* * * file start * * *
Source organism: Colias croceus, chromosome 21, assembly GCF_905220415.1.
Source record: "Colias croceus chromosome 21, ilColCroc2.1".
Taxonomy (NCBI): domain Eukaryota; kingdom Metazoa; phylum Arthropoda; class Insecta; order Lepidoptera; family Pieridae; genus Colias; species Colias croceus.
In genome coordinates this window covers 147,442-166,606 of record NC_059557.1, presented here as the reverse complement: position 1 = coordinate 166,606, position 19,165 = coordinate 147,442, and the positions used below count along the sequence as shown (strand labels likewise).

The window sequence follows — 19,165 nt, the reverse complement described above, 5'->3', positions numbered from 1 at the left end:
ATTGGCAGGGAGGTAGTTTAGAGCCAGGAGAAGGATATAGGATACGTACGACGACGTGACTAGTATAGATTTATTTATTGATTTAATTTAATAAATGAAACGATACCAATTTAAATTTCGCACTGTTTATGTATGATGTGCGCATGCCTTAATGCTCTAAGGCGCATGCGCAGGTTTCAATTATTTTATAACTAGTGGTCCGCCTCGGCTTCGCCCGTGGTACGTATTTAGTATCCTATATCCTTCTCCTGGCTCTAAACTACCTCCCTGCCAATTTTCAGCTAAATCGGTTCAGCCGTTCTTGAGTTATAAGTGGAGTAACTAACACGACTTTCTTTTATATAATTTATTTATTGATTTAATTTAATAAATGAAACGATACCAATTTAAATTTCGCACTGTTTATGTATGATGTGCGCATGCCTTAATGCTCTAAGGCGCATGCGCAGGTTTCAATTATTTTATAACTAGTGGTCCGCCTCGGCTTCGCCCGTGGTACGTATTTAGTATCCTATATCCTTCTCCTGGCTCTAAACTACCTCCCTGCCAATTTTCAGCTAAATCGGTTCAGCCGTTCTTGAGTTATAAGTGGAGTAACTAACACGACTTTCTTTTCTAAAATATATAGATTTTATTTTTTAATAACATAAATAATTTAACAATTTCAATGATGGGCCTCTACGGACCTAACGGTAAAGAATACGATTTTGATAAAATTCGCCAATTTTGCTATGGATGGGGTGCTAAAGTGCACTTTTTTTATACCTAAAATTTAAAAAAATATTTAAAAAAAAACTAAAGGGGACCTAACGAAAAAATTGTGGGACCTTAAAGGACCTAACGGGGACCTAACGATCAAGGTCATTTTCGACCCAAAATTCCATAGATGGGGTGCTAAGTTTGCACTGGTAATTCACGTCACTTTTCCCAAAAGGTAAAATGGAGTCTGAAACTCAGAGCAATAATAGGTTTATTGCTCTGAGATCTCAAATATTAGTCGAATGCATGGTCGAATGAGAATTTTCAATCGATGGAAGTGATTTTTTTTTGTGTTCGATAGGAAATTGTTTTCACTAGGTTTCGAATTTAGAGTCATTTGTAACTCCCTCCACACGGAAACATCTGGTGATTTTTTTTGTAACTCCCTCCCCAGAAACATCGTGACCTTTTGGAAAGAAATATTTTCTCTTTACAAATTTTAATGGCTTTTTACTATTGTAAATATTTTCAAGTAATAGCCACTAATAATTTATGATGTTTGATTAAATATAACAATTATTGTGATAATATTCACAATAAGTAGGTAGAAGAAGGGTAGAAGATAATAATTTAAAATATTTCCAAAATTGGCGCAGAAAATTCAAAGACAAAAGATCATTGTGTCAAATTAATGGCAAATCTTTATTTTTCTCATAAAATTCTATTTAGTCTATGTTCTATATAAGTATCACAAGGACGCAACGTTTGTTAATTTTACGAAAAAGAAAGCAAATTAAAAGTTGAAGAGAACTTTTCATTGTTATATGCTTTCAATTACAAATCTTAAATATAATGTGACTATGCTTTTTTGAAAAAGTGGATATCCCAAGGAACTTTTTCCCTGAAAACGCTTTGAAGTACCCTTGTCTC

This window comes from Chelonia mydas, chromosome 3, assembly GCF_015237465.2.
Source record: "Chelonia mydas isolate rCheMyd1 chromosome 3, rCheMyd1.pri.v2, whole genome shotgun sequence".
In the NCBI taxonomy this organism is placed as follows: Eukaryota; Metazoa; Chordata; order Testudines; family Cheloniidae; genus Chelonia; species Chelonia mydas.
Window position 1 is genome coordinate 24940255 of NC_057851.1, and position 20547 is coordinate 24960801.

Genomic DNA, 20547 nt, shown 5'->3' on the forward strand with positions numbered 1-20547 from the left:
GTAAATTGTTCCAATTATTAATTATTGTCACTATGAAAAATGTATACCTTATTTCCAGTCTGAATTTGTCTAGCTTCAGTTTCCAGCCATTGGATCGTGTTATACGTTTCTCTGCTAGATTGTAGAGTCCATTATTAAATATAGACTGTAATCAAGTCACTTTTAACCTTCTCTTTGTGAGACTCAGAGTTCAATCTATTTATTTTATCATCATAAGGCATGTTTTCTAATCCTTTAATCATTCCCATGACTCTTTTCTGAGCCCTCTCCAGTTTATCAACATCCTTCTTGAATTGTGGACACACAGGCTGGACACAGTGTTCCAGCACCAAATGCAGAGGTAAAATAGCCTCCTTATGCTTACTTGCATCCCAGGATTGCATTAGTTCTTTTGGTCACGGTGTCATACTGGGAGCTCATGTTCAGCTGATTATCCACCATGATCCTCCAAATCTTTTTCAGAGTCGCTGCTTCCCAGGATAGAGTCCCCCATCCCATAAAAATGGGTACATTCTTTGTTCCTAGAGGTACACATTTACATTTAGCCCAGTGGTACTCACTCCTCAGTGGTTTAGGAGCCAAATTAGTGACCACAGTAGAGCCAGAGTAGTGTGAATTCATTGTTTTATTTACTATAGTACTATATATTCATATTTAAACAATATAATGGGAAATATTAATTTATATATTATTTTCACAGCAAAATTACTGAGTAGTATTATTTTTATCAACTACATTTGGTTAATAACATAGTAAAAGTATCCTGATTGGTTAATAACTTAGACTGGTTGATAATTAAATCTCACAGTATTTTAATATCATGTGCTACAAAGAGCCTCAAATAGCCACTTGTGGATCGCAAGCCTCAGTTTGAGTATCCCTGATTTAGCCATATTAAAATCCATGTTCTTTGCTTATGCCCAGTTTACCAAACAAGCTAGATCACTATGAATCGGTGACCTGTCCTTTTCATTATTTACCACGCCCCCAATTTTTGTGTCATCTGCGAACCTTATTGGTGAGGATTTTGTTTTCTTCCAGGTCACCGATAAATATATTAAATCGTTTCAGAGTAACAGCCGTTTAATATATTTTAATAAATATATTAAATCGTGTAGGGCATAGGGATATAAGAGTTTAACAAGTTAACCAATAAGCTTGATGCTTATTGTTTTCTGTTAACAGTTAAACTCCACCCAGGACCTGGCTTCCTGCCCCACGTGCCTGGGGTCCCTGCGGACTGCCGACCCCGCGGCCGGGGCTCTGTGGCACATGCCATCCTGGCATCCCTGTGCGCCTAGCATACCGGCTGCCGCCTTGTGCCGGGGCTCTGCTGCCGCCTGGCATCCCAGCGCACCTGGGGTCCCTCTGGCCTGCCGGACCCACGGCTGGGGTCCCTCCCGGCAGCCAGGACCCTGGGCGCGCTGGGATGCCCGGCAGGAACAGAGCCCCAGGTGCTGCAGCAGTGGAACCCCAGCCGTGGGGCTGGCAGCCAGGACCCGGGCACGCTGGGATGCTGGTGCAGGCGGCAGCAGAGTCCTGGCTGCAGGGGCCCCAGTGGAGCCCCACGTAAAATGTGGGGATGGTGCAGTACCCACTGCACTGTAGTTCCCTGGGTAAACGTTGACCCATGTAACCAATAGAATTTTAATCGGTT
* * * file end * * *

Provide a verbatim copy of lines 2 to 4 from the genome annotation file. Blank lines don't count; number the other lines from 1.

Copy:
Source record: "Colias croceus chromosome 21, ilColCroc2.1".
Taxonomy (NCBI): domain Eukaryota; kingdom Metazoa; phylum Arthropoda; class Insecta; order Lepidoptera; family Pieridae; genus Colias; species Colias croceus.
In genome coordinates this window covers 147,442-166,606 of record NC_059557.1, presented here as the reverse complement: position 1 = coordinate 166,606, position 19,165 = coordinate 147,442, and the positions used below count along the sequence as shown (strand labels likewise).